Question, is that an idea you plan to use for a fic or can I borrow/steal it? I suddenly have plot bunnies of little radio man Fury thrown in a corner by an explosion when the communication tower is attacked and being found and saved by Roy.
Nikkisarashina_nikki on August 23rd, 2004 07:24 pm (UTC)
::laughs:: Well, I certainly have fic ideas, but no confidence in my ability to actually follow through. By all means! I would love to see my little pet theory in a story.
Kalika Maxwellkalikamaxwell on August 23rd, 2004 07:41 pm (UTC)
I'm hearing the bunnies trying to breed here. A little series about how Roy met and gathered each member of his crew sounds nice. But one thing at a time. I'll probably write it eventually, I'll let you know when I do. Thanks. <3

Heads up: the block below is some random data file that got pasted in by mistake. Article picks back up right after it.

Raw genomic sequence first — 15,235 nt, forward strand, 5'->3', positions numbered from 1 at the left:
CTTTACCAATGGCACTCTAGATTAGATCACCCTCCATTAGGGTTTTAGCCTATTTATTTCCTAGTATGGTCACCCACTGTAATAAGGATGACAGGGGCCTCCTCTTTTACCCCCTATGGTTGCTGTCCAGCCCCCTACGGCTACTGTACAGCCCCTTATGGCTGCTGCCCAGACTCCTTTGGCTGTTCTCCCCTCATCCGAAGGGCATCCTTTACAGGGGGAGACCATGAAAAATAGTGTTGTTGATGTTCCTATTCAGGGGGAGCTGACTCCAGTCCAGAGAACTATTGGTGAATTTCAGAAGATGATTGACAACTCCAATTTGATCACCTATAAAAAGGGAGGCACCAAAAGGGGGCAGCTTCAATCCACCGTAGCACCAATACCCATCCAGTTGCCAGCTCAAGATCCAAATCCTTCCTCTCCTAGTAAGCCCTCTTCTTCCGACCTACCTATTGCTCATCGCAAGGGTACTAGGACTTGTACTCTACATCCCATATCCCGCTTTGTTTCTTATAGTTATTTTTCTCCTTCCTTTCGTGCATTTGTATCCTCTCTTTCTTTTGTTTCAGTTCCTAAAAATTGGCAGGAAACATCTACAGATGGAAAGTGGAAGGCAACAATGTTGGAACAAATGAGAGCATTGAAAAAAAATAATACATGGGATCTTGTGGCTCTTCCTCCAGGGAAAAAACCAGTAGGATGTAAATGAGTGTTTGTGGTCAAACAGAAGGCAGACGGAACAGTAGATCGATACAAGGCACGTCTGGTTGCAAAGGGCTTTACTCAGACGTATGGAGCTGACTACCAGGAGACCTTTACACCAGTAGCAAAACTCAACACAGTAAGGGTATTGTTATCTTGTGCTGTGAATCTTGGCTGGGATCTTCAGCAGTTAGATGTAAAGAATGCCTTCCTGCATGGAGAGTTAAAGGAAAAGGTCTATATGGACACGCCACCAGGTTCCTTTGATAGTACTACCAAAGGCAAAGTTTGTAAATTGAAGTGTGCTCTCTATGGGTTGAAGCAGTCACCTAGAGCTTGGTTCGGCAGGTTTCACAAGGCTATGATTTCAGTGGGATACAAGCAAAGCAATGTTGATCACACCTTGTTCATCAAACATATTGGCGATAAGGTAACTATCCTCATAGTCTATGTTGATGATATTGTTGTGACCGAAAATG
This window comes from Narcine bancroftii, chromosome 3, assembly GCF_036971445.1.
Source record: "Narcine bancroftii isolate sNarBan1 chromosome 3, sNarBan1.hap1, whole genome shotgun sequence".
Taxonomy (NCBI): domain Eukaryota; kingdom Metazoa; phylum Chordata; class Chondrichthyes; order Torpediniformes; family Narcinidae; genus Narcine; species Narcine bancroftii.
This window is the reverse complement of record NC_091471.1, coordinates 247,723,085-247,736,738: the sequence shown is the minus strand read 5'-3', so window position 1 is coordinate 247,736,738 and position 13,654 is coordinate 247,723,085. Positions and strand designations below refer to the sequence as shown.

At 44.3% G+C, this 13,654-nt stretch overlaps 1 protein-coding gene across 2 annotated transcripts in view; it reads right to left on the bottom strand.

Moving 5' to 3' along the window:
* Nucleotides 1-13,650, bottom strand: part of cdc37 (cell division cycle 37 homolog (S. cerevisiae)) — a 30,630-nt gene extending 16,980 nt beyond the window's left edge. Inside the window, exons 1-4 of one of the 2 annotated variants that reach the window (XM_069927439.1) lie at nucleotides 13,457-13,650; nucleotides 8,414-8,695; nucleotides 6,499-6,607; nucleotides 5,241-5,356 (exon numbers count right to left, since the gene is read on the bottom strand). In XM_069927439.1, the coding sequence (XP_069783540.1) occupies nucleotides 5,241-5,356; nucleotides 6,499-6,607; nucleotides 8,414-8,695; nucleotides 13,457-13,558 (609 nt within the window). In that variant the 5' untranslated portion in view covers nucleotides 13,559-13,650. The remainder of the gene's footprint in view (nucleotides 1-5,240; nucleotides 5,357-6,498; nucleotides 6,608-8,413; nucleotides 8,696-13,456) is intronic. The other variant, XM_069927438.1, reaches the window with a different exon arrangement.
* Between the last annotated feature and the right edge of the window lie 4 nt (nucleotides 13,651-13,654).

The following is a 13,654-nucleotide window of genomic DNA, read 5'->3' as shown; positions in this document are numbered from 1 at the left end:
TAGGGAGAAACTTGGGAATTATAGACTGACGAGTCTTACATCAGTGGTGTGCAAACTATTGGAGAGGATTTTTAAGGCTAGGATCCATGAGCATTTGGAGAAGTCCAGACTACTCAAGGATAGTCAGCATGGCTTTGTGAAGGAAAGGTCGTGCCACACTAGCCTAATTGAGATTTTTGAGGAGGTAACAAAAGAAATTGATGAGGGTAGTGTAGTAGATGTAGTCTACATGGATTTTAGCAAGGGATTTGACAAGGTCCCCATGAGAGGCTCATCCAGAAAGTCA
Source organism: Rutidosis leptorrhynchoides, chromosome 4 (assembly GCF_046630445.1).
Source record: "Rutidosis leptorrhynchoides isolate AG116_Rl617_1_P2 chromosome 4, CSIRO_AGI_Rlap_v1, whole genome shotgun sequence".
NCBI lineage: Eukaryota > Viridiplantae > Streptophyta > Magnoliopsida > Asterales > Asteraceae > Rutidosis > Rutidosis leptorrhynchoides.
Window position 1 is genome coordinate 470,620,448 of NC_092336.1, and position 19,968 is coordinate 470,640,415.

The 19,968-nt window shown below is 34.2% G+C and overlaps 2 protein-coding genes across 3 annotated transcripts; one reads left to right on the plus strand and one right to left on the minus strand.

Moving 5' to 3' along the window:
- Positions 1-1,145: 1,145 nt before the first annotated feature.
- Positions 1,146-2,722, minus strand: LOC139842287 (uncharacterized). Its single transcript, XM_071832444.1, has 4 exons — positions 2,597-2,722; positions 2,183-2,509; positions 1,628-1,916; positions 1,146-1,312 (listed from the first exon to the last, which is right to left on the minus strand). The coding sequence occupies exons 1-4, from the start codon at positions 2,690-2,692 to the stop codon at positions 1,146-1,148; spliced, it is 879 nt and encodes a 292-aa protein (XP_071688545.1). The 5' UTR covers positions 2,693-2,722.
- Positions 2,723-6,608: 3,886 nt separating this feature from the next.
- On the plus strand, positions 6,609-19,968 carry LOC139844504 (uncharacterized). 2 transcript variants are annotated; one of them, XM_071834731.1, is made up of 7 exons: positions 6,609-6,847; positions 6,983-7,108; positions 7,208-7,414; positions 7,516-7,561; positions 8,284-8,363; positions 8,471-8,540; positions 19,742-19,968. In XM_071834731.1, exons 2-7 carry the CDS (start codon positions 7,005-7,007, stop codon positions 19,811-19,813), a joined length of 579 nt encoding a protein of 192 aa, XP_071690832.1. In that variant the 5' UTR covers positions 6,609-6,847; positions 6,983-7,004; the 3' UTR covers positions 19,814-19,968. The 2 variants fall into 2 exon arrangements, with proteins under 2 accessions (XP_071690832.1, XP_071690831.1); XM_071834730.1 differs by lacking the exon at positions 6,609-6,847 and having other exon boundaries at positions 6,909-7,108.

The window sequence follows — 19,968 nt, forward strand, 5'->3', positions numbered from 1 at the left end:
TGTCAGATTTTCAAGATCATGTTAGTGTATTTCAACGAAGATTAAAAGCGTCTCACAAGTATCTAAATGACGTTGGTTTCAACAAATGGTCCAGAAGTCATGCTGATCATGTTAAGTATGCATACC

reversing the polarity of the neutron flow: *loads gun* Die Envy DIE!shinraisei on August 23rd, 2004 02:35 pm (UTC)
Fuery was a radio/SOS/receiver officer when he was with Mustang (and whole bunch of other people who worked with Mustang whose names we do not know) in East City HQ. He's like the tech-wizkid communcations kid of the series and can repair lots of things. So my bet is that yes he was in the war, but not on the battlefield but at the Communications building wherever it was.

The anime, iMo, hasn't portrayed him like he has been in the manga. He's too timid. The manga has him as a somewhat timid techie but not scared of anything much. In the recent chapter he and Black Hayate came in the nick of time to help Hawkeye. He even threw a gun to Hawkeye so that the two could tag-team-shoot at Gluttony. (You rarely see Fuery with a gun let alone firing it with such good aim.)

Side note: Fuery and Hayate share the same expressions when beside each other in the manga. Its so cute X3.